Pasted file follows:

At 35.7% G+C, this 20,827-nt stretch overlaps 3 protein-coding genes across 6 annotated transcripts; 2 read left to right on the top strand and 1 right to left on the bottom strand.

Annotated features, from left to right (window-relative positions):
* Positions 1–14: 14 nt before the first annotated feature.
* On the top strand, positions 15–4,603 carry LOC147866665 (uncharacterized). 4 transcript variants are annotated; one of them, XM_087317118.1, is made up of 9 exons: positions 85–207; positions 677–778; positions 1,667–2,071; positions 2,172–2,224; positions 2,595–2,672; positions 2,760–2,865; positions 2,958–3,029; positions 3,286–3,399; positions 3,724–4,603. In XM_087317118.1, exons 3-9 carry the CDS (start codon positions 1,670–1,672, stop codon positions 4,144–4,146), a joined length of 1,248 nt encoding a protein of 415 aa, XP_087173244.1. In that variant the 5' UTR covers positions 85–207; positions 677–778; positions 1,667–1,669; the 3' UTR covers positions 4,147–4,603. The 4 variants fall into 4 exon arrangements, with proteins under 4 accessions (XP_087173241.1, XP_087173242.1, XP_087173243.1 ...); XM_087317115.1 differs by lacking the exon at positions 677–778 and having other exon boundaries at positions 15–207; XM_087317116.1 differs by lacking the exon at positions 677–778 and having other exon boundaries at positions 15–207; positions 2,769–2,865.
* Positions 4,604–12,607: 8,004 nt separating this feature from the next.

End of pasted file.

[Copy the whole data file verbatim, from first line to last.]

At 35.7% G+C, this 20,827-nt stretch overlaps 3 protein-coding genes across 6 annotated transcripts; 2 read left to right on the top strand and 1 right to left on the bottom strand.

Annotated features, from left to right (window-relative positions):
* Positions 1–14: 14 nt before the first annotated feature.
* On the top strand, positions 15–4,603 carry LOC147866665 (uncharacterized). 4 transcript variants are annotated; one of them, XM_087317118.1, is made up of 9 exons: positions 85–207; positions 677–778; positions 1,667–2,071; positions 2,172–2,224; positions 2,595–2,672; positions 2,760–2,865; positions 2,958–3,029; positions 3,286–3,399; positions 3,724–4,603. In XM_087317118.1, exons 3-9 carry the CDS (start codon positions 1,670–1,672, stop codon positions 4,144–4,146), a joined length of 1,248 nt encoding a protein of 415 aa, XP_087173244.1. In that variant the 5' UTR covers positions 85–207; positions 677–778; positions 1,667–1,669; the 3' UTR covers positions 4,147–4,603. The 4 variants fall into 4 exon arrangements, with proteins under 4 accessions (XP_087173241.1, XP_087173242.1, XP_087173243.1 ...); XM_087317115.1 differs by lacking the exon at positions 677–778 and having other exon boundaries at positions 15–207; XM_087317116.1 differs by lacking the exon at positions 677–778 and having other exon boundaries at positions 15–207; positions 2,769–2,865.
* Positions 4,604–12,607: 8,004 nt separating this feature from the next.